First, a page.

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Wine Labels: How to Follow the TTB’s Rules on Varietal Labeling


From chardonnay to pinot noir, wine types play a significant role in communicating what your bottle has to offer to shoppers, restaurant-goers, and any other form of oenophiles. However, there are some specific rules regarding how you present various varietals on your wine labels.

As with just about everything you need to include on a wine label, the Alcohol and Tobacco Tax and Trade Bureau (TTB) is pretty particular about your varietal presentation. There are three official categories of wine – table wine, dessert wine, and sparkling wine. However, a label may list a specific varietal statement instead as long as you follow a few specific rules.

Meet Minimum Grape Percentage Requirements

If you want to use a specific varietal name, your wine needs to meet some minimum requirements. To start, any wine label with the name of a grape variety must be made from at least 75 percent of the listed type of grape. However, that percentage can change depending on which varietal you use and your region.

In addition to wine type, the TTB also requires that you list an appellation of origin on your label. This appellation is simply a statement of where the dominant grapes used in a wine were grown. This appellation can range from only stating the name of the country to a very specific viticultural area.

As you move into more specific areas, your grape usage requirements can change. For example, certain semi-generic designations like an American marsala may carry additional requirements, such as a certain alcohol range. Each level of geographic detail has its own rules and designations, but that’s a conversation for another blog post. When it comes to varietal rules, the main takeaway is that you use the right percentage of grapes so that the TTB doesn’t turn down your label.

A wine bottle label for Park Farm Winery that lists marechal foch as the varietal of grapes used in the wine.

Use an Approved Varietal

If you’re concerned that the TTB won’t recognize some lesser-known grape varieties, don’t worry. From aglianico to zweigelt, there are more than 300 approved varietal names listed in the Electronic Code of Federal Regulations (e-CFR), all of which are approved for use as a type designation for American wines.

While you may choose to capitalize the names of your varietal or use any hyphens, accents, or any other phonetic marks when printed on your label, the TTB does not require you to do either. As long as you use one of the approved spellings of your grape, or one of the alternative names listed in the e-CFR, you’re all set, regardless of if you opt for a lowercase presentation or choose to remove the umlaut out of grüner veltliner.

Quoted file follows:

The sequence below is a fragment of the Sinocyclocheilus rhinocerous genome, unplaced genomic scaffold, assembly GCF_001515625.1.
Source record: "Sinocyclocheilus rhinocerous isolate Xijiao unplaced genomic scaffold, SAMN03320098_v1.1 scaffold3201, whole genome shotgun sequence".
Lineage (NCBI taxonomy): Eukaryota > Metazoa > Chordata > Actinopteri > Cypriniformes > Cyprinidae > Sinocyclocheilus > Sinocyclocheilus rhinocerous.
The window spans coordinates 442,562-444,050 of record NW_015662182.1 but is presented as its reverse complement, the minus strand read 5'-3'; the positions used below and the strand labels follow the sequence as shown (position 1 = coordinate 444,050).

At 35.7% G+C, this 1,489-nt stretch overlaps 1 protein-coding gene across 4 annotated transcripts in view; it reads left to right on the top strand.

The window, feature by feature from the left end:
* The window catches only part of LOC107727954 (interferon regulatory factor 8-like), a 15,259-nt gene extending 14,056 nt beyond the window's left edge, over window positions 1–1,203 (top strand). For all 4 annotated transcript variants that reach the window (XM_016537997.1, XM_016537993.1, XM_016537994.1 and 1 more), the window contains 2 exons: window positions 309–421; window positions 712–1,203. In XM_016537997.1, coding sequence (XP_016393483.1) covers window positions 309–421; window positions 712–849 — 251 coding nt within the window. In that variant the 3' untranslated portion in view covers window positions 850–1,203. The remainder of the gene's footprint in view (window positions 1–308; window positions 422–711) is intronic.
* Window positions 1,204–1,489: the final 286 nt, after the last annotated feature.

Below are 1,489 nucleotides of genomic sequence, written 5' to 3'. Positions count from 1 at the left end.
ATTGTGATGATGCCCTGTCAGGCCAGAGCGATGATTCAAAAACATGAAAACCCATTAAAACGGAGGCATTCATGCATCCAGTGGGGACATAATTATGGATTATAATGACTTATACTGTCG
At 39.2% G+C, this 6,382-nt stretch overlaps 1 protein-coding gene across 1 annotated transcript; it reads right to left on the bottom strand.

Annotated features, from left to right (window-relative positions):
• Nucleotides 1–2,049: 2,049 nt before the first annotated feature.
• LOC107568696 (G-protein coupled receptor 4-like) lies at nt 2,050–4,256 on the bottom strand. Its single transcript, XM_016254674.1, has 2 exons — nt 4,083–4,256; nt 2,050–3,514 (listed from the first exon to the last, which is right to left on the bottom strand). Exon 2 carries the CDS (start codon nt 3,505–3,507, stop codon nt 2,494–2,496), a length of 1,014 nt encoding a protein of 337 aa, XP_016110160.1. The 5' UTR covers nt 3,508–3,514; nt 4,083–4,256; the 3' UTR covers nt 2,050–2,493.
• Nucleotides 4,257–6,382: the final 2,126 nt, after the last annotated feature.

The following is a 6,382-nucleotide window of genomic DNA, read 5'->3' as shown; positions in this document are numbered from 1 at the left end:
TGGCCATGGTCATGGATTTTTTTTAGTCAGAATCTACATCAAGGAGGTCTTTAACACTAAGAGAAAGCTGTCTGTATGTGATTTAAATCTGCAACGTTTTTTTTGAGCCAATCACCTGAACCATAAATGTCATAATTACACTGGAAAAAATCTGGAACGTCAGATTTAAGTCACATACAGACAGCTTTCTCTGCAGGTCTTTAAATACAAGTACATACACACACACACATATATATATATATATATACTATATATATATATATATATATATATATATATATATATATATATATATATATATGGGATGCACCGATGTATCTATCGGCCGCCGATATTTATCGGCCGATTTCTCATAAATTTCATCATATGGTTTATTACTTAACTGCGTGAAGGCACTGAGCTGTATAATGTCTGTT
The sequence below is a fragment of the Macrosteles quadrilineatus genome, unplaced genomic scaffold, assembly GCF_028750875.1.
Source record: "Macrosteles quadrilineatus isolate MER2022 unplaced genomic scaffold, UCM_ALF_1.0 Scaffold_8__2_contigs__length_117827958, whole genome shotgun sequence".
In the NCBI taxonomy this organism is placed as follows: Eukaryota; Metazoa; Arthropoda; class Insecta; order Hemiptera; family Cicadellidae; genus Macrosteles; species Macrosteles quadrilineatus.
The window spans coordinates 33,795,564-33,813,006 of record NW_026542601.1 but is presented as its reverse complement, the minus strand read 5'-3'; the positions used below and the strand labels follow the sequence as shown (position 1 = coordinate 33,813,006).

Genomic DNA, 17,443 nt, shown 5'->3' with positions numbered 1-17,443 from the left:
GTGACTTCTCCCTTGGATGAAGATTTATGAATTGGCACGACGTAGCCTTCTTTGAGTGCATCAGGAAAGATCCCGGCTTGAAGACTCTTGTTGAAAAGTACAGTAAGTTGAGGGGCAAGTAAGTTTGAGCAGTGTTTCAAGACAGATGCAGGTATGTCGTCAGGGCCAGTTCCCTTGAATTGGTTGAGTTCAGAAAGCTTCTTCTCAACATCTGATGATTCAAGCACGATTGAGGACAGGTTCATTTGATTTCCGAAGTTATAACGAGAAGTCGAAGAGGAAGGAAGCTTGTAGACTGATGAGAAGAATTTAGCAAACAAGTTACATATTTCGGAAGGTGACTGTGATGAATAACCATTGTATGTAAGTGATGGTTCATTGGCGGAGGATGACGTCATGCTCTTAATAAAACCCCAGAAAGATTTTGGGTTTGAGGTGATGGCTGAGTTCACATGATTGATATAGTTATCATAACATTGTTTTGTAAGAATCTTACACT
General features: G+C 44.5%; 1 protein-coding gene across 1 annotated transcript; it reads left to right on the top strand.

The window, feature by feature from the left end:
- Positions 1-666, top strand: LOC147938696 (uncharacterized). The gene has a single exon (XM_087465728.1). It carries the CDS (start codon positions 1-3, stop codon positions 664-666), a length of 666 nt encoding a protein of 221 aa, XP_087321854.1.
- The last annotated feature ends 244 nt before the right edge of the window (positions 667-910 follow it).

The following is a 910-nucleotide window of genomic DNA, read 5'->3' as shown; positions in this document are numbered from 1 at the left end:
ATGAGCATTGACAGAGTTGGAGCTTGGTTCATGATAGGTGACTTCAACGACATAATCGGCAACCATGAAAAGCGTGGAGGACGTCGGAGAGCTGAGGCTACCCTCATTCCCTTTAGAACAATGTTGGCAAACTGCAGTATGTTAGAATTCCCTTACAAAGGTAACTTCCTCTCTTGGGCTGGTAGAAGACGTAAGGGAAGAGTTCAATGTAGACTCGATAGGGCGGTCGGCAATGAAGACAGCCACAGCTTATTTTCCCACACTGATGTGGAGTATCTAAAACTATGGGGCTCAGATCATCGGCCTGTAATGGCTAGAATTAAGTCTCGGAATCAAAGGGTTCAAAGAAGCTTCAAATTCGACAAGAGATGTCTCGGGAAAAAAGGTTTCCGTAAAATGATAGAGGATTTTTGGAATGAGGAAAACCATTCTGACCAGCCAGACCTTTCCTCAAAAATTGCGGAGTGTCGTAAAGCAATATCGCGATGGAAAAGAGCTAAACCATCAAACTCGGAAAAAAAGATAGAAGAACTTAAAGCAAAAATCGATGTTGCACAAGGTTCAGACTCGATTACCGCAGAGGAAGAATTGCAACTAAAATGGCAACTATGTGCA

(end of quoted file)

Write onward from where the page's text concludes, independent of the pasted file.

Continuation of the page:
If for some reason your preferred varietal is not on the approved list, you’re not completely out of luck. You’ll need to petition the TTB administrator and provide some evidence as to why your grape of choice is deserving of inclusion.

List Breakdowns of Each Varietal if You Use More Than One

There is a way around the 75 percent grape baseline – blends. The TTB allows you to list more than one wine type designation on a label as long as you meet a few different requirements.

First, your wine must be made with all the varieties you list on your label. You can’t include three types that make up 95 percent of your bottle and decide not to include the varietal that makes up the final five percent. Second, you need to include a percentage breakdown of each variety. The TTB gives you a two-percent cushion on accuracy, so you’re fine as long as each type falls within that tolerance.

These rules get a bit trickier with the inclusion of grapes from multiple areas. If your label has multiple counties or states listed as the appellation of origin, you’ll need to include the percentage of each variety by the county or state that variety comes from, which could notably increase the total percentages listed on your bottle.

Two different types of wine listing varietals on their bottle labels.

Follow General Label Guidelines

According to the e-CFR, all wine labels must be “readily legible under ordinary conditions, and all such statement shall be on a contrasting background.” Contrasting backgrounds are simple enough, but what exactly does “readily legible” mean?

Simply put, it means that your type listing, along with other mandatory wine label elements, needs to meet specific TTB rules. The requirements that impact your wine type listings are as follows:

  • Required text must be at least two millimeters in size for containers of more than 187 milliliters or at least 1 millimeter for containers of less than 187 milliliters
  • Mandatory information should be in English
  • Important details should not be obscured by the label itself or any other elements

Of course, these rules don’t mean that you can’t have some fun with how you present your wine type. As long as you meet the guidelines, you can work your varietal’s name into your design to match your style. Compliance doesn’t need to be boring.

Find the Right Packaging Company for Your Wine Labels

When your wine is on the line, it’s important that your labels are more than just fine. Once you have all the mandatory details out of the way, it’s time to find a packaging company that can help you get the most out of your wine labels.

At Blue Label, we have the equipment and expertise necessary to take your labels to the next level. Whether we’re identifying the perfect stock for your wine label or taking advantage of special printing capabilities to amp up your design, we work with you to print the perfect labels for your brand and budget.

Ready to invest in quality labels for your bottles or cans? Contact us today to have us print your next batch of wine labels.